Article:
Fine. Just show me where to sign. Dad held out a pen.

On the sidelines, sitting against the wall, Mom played the woman in Dad’s Western. She was the damsel who looks on anxiously as two gunfighters have a showdown. Now, she rose: “Are you sure?”

“This place is a jail." A jail he was determined to escape. No man should be denied liberty without just cause.

As he started to sign, the nurse spoke quietly, “If you leave prematurely, your insurance probably won’t cover the costs of the previous tests.”

This gave Dad pause. This was a hitch. Bleeding to death might seem valiant. But falling into debt was another matter altogether. There was little dignity in debt.

“How much do you think it’ll cost?” he asked, and Mom seized this opportunity. “Thousands,” she breathed, “Thousands, I’m sure.”

Freedom feels so close; right within reach.

Dad wants to die with his boots on, not hospital slippers. But slowly, he sits back onto the bed. Tonight, he’ll be confined again. He’ll dream of escape, praying jail-break comes before death.

Sunday, December 11, 2005

I’m in Love (Again!): Jane Eyre, the Musical (Original Broadway Cast Recording)

Yes, you’ve reached the backward boonies of belated reviews. Five years after its rise and fall on Broadway (2000), I offer a brief response to this musical’s cast recording.

No, I haven’t been ruminating over my reaction for five years. (Though, if you know me, that’s not improbable.) As it happens, I only recently discovered the existence of this musical.

My first impression of Jane Eyre, The Musical was not all favorable. James Barbour (as Edward Rochester) seemed to possess far too sweet a voice for such a tormented man. Marla Schaffel (as Jane Eyre) seemed to gasp between her ardent words.

Yes, this love affair of mine had a bumpy start. Partly due to the fact that I was sitting in the passenger seat during a 20-hour car ride. I had collected several Broadway recordings for the journey, and this one, eventually, stole my heart.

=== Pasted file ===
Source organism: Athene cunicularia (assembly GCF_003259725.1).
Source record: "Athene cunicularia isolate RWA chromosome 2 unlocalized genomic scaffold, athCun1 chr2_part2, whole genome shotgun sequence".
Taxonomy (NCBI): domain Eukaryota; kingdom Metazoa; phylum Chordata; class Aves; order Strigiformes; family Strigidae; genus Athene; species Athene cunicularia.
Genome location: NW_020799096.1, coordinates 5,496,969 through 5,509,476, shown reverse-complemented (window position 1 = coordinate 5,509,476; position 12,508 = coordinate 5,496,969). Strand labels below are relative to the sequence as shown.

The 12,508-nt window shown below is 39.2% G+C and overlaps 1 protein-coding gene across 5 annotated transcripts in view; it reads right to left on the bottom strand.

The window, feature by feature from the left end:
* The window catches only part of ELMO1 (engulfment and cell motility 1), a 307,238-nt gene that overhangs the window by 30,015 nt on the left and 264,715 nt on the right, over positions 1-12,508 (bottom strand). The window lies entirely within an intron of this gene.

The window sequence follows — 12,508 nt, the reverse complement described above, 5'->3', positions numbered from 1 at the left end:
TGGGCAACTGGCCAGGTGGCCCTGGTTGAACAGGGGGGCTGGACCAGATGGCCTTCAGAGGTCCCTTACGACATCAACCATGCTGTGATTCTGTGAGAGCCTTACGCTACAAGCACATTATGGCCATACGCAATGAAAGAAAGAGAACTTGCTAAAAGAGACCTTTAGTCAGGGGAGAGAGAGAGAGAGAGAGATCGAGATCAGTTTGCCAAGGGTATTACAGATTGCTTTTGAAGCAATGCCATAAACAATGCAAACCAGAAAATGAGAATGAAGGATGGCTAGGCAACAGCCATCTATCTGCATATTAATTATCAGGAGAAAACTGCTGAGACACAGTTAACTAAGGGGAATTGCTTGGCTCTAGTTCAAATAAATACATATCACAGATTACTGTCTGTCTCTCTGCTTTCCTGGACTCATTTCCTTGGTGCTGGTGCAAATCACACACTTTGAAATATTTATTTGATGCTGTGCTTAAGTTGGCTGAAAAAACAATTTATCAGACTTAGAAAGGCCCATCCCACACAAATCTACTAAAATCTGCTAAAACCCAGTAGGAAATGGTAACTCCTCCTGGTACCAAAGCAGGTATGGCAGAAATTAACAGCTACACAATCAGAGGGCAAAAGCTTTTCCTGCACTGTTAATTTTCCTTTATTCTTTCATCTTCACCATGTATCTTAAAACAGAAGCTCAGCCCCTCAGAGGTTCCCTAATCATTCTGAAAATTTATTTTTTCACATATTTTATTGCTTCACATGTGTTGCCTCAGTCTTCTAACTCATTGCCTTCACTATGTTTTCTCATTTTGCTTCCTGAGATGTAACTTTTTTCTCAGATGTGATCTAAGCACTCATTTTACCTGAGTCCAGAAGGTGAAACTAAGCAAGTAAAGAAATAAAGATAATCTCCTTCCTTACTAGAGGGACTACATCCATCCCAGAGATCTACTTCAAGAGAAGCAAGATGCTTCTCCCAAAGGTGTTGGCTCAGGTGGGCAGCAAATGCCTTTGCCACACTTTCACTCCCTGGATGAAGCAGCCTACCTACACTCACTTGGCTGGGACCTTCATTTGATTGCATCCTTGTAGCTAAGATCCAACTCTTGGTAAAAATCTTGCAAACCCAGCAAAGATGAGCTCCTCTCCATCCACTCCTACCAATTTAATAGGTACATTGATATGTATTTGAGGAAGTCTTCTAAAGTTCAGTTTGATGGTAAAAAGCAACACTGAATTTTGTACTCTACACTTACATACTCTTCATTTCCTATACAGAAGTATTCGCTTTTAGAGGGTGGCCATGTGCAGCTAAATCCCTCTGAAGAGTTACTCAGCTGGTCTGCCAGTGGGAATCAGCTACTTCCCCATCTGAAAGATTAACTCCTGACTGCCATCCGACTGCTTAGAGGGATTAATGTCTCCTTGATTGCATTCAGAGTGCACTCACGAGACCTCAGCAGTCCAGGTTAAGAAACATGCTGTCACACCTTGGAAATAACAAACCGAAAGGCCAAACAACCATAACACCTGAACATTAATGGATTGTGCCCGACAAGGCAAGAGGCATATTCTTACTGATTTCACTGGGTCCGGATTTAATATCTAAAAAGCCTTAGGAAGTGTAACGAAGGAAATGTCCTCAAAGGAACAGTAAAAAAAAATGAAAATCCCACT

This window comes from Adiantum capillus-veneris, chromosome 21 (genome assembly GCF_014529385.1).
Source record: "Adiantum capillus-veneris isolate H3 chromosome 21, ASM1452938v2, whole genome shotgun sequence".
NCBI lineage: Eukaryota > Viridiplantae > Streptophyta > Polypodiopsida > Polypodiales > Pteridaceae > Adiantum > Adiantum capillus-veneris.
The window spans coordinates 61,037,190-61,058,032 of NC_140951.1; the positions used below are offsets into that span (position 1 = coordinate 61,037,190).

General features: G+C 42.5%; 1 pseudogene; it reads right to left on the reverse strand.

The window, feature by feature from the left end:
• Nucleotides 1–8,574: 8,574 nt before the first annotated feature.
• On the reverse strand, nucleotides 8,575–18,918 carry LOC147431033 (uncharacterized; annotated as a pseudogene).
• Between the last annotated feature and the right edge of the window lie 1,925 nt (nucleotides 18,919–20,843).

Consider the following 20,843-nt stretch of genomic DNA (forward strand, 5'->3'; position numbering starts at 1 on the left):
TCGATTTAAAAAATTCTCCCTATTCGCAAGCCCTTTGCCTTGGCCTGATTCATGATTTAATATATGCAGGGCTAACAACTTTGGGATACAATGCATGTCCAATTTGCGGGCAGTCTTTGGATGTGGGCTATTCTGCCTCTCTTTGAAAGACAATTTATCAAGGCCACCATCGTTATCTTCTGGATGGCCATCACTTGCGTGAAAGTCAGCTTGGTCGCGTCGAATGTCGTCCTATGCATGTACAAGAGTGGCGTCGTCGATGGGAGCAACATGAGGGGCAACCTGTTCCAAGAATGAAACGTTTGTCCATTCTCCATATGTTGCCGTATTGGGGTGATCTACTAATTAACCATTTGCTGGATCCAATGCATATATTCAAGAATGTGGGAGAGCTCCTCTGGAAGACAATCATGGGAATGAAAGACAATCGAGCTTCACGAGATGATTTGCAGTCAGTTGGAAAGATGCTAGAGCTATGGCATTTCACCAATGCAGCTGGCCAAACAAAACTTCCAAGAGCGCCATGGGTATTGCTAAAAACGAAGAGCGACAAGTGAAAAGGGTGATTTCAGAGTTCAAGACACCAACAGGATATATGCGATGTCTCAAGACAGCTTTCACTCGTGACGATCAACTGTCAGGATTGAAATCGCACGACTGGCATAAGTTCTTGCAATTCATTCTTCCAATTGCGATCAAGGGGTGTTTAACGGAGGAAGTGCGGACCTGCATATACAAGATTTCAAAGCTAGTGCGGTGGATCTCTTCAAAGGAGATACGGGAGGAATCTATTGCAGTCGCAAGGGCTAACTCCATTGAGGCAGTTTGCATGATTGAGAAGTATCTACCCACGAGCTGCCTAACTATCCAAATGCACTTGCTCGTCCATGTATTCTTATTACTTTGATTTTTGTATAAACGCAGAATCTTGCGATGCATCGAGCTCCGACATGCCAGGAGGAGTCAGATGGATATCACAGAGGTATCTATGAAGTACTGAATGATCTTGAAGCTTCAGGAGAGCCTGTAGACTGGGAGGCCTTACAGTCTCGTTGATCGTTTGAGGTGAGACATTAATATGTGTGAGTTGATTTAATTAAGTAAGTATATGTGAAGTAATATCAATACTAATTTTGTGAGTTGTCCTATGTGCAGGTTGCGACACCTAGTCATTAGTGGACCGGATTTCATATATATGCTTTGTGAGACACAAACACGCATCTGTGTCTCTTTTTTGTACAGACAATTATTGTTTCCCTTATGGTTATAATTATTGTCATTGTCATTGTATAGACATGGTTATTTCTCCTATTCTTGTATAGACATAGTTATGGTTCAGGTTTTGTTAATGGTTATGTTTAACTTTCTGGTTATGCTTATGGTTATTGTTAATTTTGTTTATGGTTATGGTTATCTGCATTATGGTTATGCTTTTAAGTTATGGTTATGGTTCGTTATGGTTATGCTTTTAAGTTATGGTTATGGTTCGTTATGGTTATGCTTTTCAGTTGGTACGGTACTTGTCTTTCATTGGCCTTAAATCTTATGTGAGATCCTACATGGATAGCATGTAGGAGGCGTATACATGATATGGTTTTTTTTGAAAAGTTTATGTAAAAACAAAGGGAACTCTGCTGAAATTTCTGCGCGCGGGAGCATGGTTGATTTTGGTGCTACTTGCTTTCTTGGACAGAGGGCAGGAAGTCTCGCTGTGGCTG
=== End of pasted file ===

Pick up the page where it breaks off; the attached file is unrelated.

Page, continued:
Why, you ask?

First, let me confess that, sometimes, on a dark eve, I hear Jane’s voice calling to me. She’s a contradictory but passionate soul whose words strike right through the years between us.

And here, she sings:

Well, women feel as men do
We must engage our minds and souls
Let us, like our brothers
Let our worth define our roles

Breaking custom and convention
Let tradition give way
For we all need our liberty
For sweet liberty we pray

While I might have liked the lyrics to press deeper, darker, I was pleased that this recording captures the humor of Charlotte Bronte's novel (Rochester as the Gypsy, as a playful tease).

Some musicals grow tired with repeated listening, but this one, improved on me. Maria Schaffel paints Jane’s portrait painfully and beautifully, and James Barbour won me over with his lovely and tender voice. In the end, I was stirred by Jane Eyre’s search for self-worth, meaning, and faith.

Yes, it felt right to have Jane speak to me this way.

[The Info: Jane Eyre the Musical (2000), Music and lyrics by Paul Gordon, Book by John Caird, Based on the novel by Charlotte Bronte]

Thursday, December 08, 2005

Pride & Prejudice Publicity: Gender, Glamour, Sex

Joe Wright (Director of P&P 2005) noted that he heard the 1940 P&P film referred to as the "Olivier version" and 1996 P&P mini-series referred to as the "Firth version." So he wanted his 2005 adaptation to be regarded as the “Knightley” version; the woman's point of view.*

In looking at the publicity stills, it’s easy to see his point. On the 1996 mini-series cover, Darcy looms large while the 2005 photo focuses on Elizabeth. I’ve believed this is partly due to the fact that both Firth and Knightley are more famous in the US than their co-stars.** (Note: both photos put Darcy at the center, looking out at "us").